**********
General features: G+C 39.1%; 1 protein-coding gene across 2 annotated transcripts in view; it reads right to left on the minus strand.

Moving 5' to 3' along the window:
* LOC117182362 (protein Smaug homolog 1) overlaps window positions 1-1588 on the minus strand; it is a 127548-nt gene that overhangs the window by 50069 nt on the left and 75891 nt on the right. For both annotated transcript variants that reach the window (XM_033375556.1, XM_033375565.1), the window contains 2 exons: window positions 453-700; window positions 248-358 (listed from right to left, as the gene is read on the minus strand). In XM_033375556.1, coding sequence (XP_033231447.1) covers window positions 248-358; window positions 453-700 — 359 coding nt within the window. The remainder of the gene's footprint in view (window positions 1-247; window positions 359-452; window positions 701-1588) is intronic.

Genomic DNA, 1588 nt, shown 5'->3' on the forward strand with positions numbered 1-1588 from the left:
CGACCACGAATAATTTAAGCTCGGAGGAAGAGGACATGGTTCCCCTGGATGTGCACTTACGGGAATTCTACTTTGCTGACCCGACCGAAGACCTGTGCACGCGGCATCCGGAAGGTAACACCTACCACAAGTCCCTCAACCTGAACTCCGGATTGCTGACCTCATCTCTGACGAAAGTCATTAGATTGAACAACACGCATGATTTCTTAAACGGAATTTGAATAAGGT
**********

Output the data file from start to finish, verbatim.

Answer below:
General features: G+C 39.1%; 1 protein-coding gene across 2 annotated transcripts in view; it reads right to left on the minus strand.

Moving 5' to 3' along the window:
* LOC117182362 (protein Smaug homolog 1) overlaps window positions 1-1588 on the minus strand; it is a 127548-nt gene that overhangs the window by 50069 nt on the left and 75891 nt on the right. For both annotated transcript variants that reach the window (XM_033375556.1, XM_033375565.1), the window contains 2 exons: window positions 453-700; window positions 248-358 (listed from right to left, as the gene is read on the minus strand). In XM_033375556.1, coding sequence (XP_033231447.1) covers window positions 248-358; window positions 453-700 — 359 coding nt within the window. The remainder of the gene's footprint in view (window positions 1-247; window positions 359-452; window positions 701-1588) is intronic.

Genomic DNA, 1588 nt, shown 5'->3' on the forward strand with positions numbered 1-1588 from the left:
CGACCACGAATAATTTAAGCTCGGAGGAAGAGGACATGGTTCCCCTGGATGTGCACTTACGGGAATTCTACTTTGCTGACCCGACCGAAGACCTGTGCACGCGGCATCCGGAAGGTAACACCTACCACAAGTCCCTCAACCTGAACTCCGGATTGCTGACCTCATCTCTGACGAAAGTCATTAGATTGAACAACACGCATGATTTCTTAAACGGAATTTGAATAAGGT